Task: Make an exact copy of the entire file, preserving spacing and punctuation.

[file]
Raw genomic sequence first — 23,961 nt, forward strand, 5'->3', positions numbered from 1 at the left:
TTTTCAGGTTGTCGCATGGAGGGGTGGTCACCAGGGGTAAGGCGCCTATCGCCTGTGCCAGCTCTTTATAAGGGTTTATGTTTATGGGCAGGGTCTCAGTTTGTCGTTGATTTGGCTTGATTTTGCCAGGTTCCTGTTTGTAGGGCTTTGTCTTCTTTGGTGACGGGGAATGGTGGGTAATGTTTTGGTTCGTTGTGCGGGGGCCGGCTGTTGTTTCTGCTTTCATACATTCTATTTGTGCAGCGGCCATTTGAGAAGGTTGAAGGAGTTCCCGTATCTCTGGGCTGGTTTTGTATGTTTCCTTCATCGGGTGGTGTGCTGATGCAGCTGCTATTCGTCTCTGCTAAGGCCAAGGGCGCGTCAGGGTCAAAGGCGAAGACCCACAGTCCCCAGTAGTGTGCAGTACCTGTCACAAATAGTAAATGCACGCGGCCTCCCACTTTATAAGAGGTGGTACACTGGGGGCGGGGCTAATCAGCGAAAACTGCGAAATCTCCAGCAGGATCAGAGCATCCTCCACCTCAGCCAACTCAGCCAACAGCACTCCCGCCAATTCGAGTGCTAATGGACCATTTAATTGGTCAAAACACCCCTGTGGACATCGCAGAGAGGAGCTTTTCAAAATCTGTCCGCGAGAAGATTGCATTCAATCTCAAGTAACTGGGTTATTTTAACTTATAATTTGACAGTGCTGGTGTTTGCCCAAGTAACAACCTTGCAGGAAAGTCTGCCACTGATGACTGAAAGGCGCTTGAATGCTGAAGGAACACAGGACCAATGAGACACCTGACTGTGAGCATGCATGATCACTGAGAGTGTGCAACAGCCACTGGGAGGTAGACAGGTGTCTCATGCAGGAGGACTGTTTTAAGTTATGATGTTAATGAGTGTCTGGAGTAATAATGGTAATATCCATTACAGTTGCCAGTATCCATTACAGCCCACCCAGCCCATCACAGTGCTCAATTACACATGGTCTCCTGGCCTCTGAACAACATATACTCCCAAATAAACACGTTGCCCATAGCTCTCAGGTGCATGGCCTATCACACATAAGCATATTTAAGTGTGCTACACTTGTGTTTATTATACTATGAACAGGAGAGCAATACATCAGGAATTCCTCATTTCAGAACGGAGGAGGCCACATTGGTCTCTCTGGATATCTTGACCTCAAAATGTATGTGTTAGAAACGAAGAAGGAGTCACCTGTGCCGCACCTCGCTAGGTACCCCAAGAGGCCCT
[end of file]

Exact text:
Raw genomic sequence first — 23,961 nt, forward strand, 5'->3', positions numbered from 1 at the left:
TTTTCAGGTTGTCGCATGGAGGGGTGGTCACCAGGGGTAAGGCGCCTATCGCCTGTGCCAGCTCTTTATAAGGGTTTATGTTTATGGGCAGGGTCTCAGTTTGTCGTTGATTTGGCTTGATTTTGCCAGGTTCCTGTTTGTAGGGCTTTGTCTTCTTTGGTGACGGGGAATGGTGGGTAATGTTTTGGTTCGTTGTGCGGGGGCCGGCTGTTGTTTCTGCTTTCATACATTCTATTTGTGCAGCGGCCATTTGAGAAGGTTGAAGGAGTTCCCGTATCTCTGGGCTGGTTTTGTATGTTTCCTTCATCGGGTGGTGTGCTGATGCAGCTGCTATTCGTCTCTGCTAAGGCCAAGGGCGCGTCAGGGTCAAAGGCGAAGACCCACAGTCCCCAGTAGTGTGCAGTACCTGTCACAAATAGTAAATGCACGCGGCCTCCCACTTTATAAGAGGTGGTACACTGGGGGCGGGGCTAATCAGCGAAAACTGCGAAATCTCCAGCAGGATCAGAGCATCCTCCACCTCAGCCAACTCAGCCAACAGCACTCCCGCCAATTCGAGTGCTAATGGACCATTTAATTGGTCAAAACACCCCTGTGGACATCGCAGAGAGGAGCTTTTCAAAATCTGTCCGCGAGAAGATTGCATTCAATCTCAAGTAACTGGGTTATTTTAACTTATAATTTGACAGTGCTGGTGTTTGCCCAAGTAACAACCTTGCAGGAAAGTCTGCCACTGATGACTGAAAGGCGCTTGAATGCTGAAGGAACACAGGACCAATGAGACACCTGACTGTGAGCATGCATGATCACTGAGAGTGTGCAACAGCCACTGGGAGGTAGACAGGTGTCTCATGCAGGAGGACTGTTTTAAGTTATGATGTTAATGAGTGTCTGGAGTAATAATGGTAATATCCATTACAGTTGCCAGTATCCATTACAGCCCACCCAGCCCATCACAGTGCTCAATTACACATGGTCTCCTGGCCTCTGAACAACATATACTCCCAAATAAACACGTTGCCCATAGCTCTCAGGTGCATGGCCTATCACACATAAGCATATTTAAGTGTGCTACACTTGTGTTTATTATACTATGAACAGGAGAGCAATACATCAGGAATTCCTCATTTCAGAACGGAGGAGGCCACATTGGTCTCTCTGGATATCTTGACCTCAAAATGTATGTGTTAGAAACGAAGAAGGAGTCACCTGTGCCGCACCTCGCTAGGTACCCCAAGAGGCCCT